The implosion of ‘–ennials’: biennials, triennials, quadrennials and yes, there is such a thing as quinquennials, has boomed in the last twenty years or so. Beginning from the Godfather of Biennales, La Biennale di Venezia founded in 1895, biennales are now an integral part of the art world.
In its fifth installment, The Singapore Biennale’s theme this year, ‘An Atlas of Mirrors’ is entwined through nine theoretical precincts:
An Everywhere of Mirrorings
An Endlessness of Beginnings
A Presence of Pasts
A Culture of Nature
A Share of Borders
A Breath of Wills
A Flow of Identities
A Somewhere of Elsewheres
A Past of Absences
The titling reads paradoxical, and the works within each precinct were meticulously picked; this biennale contains within her, some particularly stand-out works.
Lim Soo Ngee
Inscription of the Island (copper alloys with patina treatment, 250x500x300 cm, 2016)
This sculpture first greets you as you enter the Singapore Art Museum’s compound; a massive cast bronze replica of a left hand – a version perhaps, of Philistine warrior Goliath’s surviving limb. The rest of him is presumably buried deep deep underground. Singaporean Lim So Ngee embraces an attitude to sculpture that is acutely personal and with a view to re-engage and fuse traditional hand skills with life involvements. In this fecund work, the artist observes, “Legends talk of a colossal statue standing on the edge of an island reaching for the heavens. It acts as a guide for ships out at sea, a beacon for wanderers. He falls one day, and with this demise, took all light with him. To bury him fully was an impossible task, and after a thousand years, only a hand remained visible.” Lim implores us to lengthen our sense of the past further than what was written in historical texts.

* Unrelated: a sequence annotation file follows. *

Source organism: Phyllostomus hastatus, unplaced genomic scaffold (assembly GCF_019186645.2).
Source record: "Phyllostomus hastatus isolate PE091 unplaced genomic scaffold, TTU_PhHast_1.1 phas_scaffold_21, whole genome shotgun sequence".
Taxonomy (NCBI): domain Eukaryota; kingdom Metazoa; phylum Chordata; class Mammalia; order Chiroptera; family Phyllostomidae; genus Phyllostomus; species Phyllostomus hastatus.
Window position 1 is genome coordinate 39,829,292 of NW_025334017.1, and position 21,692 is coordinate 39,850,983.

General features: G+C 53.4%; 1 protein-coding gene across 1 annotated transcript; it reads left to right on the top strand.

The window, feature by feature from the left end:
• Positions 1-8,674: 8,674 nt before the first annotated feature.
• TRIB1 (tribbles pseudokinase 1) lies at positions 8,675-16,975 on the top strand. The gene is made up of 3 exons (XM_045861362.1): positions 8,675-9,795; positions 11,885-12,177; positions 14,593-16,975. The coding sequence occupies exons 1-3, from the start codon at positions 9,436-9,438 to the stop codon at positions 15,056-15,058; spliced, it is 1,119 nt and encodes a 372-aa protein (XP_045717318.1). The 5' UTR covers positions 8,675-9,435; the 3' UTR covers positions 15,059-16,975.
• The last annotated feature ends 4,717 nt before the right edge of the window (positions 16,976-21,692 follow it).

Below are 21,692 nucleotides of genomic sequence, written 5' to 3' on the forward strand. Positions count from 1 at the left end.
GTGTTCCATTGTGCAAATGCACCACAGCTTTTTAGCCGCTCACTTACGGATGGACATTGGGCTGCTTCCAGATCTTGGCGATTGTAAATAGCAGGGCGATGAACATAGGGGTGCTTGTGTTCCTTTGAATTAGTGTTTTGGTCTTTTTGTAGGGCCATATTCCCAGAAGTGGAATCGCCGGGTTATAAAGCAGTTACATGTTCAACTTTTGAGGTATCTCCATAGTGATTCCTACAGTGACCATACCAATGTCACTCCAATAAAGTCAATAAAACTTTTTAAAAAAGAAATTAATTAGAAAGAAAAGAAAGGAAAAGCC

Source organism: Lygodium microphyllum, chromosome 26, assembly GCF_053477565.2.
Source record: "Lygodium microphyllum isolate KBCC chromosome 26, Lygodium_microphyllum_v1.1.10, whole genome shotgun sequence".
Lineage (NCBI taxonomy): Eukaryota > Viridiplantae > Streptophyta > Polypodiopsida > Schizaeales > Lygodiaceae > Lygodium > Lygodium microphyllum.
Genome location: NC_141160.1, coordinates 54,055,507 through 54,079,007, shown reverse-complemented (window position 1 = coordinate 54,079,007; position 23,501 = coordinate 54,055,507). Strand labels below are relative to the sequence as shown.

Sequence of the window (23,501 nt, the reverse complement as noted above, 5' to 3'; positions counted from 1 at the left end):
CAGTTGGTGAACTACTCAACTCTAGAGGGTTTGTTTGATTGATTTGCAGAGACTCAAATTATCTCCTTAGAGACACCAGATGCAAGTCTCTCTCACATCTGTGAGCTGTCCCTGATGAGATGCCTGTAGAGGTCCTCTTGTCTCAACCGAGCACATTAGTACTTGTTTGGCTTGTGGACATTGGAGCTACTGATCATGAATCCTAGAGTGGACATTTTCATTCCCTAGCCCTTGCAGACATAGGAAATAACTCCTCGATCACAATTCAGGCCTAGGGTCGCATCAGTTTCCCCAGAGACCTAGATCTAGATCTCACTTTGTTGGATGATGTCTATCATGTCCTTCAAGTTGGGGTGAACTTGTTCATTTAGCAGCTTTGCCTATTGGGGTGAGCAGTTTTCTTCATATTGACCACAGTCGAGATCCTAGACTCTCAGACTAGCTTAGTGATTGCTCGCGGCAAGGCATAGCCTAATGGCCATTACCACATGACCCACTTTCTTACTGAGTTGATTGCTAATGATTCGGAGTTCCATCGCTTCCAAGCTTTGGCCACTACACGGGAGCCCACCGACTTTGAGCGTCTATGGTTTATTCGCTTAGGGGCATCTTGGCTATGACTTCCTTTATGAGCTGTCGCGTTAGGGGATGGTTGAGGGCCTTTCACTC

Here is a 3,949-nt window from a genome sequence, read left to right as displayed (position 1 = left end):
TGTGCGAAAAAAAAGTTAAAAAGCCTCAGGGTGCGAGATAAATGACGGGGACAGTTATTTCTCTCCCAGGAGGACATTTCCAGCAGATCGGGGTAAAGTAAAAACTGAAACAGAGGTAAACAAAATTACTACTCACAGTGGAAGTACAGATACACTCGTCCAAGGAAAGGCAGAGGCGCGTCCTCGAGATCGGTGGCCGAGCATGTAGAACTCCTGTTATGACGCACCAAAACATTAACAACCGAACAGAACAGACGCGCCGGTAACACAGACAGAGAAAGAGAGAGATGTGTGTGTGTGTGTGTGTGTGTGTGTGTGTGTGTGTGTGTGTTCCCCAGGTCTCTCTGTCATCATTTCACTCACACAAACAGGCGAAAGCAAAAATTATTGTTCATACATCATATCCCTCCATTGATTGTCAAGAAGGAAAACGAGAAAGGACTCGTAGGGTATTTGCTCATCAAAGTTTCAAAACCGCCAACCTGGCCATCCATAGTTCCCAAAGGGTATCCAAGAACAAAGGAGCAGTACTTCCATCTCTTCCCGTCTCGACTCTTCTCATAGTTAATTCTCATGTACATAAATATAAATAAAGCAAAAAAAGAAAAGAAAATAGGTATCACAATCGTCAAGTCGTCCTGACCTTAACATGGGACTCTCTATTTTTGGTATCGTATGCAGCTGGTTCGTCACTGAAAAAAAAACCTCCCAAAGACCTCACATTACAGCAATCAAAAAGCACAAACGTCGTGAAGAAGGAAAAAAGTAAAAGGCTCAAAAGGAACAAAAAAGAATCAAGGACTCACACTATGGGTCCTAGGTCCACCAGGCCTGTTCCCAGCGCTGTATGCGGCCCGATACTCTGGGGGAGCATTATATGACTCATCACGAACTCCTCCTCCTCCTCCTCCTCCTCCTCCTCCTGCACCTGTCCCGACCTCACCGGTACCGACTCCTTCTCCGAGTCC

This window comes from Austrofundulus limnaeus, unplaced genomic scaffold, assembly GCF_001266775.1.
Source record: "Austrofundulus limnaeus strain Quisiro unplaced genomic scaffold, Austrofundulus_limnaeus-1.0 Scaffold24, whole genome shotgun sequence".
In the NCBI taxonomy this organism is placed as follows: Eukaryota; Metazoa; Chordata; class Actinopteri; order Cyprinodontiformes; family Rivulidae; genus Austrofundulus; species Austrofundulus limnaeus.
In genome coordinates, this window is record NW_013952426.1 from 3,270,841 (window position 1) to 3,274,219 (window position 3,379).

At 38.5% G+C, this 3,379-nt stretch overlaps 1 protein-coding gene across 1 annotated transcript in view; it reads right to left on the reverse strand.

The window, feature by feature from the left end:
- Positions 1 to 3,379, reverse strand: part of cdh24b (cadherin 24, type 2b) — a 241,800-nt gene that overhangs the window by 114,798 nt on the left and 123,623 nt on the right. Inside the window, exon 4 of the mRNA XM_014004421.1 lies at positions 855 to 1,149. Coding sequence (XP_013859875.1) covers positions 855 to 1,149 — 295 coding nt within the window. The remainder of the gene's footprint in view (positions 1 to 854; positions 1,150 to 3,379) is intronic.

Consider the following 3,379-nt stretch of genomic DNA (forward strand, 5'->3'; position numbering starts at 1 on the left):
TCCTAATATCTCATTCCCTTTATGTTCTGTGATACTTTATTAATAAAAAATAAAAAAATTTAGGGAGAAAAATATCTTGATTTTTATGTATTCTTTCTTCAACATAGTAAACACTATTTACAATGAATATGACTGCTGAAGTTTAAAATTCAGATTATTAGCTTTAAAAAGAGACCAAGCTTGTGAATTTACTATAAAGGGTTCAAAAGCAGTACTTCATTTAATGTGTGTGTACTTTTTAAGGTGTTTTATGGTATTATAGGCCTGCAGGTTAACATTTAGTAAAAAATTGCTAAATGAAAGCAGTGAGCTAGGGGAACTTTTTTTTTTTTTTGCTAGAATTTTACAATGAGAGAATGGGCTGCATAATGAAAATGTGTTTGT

Tan Zi Hao
The Skeleton of Makara (The Myth of a Myth, fiberglass and metal, 220x425x115 cm, 2016)
Malaysian Tan Zi Hao simply mesmerises with this installation. Mythologies have become so entrenched and knotted within the life and shared cognizance of society that at times, it is hard to separate between what is real and unreal – a primary focus addressed in this particular work. The Makara, rendered in fiberglass, is re-created as a skeleton, to make this beast appear factual. By giving us a scientific-like imprint of a prevalent and universal myth, the artist tries to turn something illusory into genuineness, to reveal how the fabled can be absurdly made more tangible by a further departure into the fantastic.
The Unity of N Monuments (cypress wood and copper, 100 pieces, 45x34x34 each, 2016)
Stool chairs…a hundred positioned in rows. We must ask: what is this? On its own, these plastic backless chairs seem insignificant; you find them everywhere. When placed together however, it becomes entirely something else. They become an intimidating visual métier, carrying political magnitude, a sense of ritual and largeness. In China, this sitting apparatus is frequently utilised, a daily requirement. This work is a makeover between the everyday article, the convenient and sculpture. The artist examines fresh ways to demonstrate what is real and what is perceived and comprehended.